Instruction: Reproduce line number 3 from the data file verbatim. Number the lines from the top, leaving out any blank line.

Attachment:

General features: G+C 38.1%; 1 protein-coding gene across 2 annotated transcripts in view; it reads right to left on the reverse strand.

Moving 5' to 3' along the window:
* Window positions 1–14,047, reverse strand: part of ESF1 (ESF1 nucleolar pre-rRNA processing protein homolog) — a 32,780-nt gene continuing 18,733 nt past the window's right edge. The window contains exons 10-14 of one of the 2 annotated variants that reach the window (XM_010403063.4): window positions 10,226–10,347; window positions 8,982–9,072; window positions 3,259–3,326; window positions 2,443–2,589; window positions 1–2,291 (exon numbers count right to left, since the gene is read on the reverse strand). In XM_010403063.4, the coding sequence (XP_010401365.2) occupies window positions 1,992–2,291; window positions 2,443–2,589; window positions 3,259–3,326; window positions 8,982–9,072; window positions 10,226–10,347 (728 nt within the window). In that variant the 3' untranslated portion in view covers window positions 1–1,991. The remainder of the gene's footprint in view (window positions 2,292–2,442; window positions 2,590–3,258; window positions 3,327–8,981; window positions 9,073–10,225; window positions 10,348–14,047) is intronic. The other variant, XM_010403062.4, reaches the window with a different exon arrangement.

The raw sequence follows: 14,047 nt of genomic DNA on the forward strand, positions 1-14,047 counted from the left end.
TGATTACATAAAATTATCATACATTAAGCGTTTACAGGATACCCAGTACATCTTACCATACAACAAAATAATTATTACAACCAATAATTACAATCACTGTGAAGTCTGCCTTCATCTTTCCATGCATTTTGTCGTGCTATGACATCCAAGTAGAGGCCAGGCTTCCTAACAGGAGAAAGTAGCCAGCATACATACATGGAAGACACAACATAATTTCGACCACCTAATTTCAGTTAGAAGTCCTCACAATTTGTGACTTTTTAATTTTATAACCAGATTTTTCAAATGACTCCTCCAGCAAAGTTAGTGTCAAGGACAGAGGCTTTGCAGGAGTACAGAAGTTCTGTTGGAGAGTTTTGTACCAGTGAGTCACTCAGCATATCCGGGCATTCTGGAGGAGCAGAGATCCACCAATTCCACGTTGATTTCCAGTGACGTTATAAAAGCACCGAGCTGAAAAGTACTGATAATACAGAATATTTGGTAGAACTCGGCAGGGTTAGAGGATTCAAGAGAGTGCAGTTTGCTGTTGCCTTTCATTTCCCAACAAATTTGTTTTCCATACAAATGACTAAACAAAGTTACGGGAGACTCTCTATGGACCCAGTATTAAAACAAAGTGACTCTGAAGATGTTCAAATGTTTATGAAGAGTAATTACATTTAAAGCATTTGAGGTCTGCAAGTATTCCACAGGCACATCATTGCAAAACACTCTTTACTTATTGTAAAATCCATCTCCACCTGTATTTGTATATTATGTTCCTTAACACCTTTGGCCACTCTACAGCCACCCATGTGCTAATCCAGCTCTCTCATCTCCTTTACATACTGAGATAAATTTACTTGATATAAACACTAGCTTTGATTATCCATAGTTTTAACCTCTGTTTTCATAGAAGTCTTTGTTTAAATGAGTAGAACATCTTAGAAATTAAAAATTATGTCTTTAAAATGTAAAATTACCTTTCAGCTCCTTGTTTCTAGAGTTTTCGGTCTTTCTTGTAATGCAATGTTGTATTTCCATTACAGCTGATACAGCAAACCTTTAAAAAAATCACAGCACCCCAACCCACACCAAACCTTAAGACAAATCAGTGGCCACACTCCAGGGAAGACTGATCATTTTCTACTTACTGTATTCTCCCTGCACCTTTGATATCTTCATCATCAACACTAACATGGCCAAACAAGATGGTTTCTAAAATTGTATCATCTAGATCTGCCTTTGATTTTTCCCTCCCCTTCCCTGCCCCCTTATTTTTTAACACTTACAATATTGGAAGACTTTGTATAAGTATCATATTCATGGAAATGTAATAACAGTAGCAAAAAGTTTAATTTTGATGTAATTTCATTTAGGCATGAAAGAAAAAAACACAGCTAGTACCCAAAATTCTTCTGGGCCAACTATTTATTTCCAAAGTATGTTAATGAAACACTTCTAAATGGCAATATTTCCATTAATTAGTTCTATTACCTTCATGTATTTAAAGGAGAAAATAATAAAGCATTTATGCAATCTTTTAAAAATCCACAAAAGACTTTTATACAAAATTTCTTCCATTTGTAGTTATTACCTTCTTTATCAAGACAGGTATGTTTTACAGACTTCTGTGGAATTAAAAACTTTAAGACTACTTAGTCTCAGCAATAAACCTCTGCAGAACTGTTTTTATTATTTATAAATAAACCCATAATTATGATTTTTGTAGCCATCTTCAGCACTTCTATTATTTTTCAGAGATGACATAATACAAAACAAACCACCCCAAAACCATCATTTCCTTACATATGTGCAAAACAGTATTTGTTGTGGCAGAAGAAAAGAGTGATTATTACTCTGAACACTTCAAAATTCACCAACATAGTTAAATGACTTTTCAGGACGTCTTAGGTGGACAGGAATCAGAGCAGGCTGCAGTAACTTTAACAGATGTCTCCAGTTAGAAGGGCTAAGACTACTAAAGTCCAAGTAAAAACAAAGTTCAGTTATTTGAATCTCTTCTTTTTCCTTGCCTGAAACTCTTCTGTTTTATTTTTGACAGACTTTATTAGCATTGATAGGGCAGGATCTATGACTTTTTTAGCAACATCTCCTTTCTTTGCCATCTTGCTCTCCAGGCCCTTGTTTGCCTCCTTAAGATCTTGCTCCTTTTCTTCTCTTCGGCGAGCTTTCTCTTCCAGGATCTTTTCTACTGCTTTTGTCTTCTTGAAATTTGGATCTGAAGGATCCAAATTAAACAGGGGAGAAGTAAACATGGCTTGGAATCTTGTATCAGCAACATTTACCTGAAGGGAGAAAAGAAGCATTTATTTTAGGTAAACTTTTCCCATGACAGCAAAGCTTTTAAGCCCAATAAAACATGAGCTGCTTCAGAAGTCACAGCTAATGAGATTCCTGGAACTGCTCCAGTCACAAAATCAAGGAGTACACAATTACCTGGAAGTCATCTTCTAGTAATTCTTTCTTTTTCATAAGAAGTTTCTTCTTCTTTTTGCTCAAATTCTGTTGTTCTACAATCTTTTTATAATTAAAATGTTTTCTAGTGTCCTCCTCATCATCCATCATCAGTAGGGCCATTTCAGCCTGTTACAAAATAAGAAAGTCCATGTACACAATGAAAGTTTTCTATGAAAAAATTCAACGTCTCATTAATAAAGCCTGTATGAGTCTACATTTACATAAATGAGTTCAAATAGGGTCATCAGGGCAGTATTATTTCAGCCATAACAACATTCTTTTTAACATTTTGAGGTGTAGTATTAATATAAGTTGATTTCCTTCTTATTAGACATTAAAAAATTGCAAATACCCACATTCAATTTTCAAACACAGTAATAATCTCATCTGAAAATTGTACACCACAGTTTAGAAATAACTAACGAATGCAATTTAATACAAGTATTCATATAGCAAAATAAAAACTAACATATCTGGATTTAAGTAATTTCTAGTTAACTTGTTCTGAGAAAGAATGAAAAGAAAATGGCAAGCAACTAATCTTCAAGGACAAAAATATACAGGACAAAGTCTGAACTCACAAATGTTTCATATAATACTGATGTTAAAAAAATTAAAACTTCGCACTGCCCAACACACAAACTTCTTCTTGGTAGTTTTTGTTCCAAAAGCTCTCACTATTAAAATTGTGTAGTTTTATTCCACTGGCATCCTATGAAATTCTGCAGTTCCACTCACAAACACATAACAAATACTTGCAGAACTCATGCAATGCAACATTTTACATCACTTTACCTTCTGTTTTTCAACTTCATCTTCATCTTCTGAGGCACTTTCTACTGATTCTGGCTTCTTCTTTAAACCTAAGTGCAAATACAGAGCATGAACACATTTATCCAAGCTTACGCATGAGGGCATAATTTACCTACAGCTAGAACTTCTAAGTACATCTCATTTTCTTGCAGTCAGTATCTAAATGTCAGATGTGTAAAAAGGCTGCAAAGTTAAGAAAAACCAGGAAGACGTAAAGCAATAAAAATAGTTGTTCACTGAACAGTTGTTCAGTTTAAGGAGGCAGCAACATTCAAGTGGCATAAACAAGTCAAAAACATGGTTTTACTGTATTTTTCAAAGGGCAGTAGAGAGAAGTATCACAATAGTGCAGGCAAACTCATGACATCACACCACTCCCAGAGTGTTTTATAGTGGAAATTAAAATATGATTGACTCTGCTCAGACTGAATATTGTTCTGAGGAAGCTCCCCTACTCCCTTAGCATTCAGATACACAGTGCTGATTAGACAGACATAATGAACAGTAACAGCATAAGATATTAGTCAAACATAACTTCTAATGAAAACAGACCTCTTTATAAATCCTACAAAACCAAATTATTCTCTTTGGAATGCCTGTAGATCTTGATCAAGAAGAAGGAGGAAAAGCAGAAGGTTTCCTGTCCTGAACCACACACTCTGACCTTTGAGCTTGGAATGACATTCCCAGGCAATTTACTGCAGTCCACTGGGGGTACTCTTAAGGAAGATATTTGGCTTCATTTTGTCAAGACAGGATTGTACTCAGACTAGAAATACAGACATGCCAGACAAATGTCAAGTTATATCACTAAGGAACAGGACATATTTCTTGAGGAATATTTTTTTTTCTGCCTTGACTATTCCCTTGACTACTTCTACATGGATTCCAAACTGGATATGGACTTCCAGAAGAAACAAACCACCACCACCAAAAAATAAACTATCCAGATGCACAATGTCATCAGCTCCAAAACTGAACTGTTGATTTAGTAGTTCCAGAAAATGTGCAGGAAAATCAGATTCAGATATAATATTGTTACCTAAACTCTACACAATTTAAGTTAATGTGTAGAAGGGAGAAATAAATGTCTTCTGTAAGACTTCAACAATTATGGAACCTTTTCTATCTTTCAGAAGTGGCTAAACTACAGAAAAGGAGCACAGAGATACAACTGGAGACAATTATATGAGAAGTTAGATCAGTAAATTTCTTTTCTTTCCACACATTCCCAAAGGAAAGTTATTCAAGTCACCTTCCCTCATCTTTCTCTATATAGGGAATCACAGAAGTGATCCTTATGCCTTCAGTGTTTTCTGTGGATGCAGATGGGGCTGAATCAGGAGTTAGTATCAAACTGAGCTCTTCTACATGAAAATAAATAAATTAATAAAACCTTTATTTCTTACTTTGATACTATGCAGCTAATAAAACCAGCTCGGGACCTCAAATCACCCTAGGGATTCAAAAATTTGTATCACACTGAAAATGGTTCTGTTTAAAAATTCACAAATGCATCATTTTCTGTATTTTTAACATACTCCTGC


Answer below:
* Window positions 1–14,047, reverse strand: part of ESF1 (ESF1 nucleolar pre-rRNA processing protein homolog) — a 32,780-nt gene continuing 18,733 nt past the window's right edge. The window contains exons 10-14 of one of the 2 annotated variants that reach the window (XM_010403063.4): window positions 10,226–10,347; window positions 8,982–9,072; window positions 3,259–3,326; window positions 2,443–2,589; window positions 1–2,291 (exon numbers count right to left, since the gene is read on the reverse strand). In XM_010403063.4, the coding sequence (XP_010401365.2) occupies window positions 1,992–2,291; window positions 2,443–2,589; window positions 3,259–3,326; window positions 8,982–9,072; window positions 10,226–10,347 (728 nt within the window). In that variant the 3' untranslated portion in view covers window positions 1–1,991. The remainder of the gene's footprint in view (window positions 2,292–2,442; window positions 2,590–3,258; window positions 3,327–8,981; window positions 9,073–10,225; window positions 10,348–14,047) is intronic. The other variant, XM_010403062.4, reaches the window with a different exon arrangement.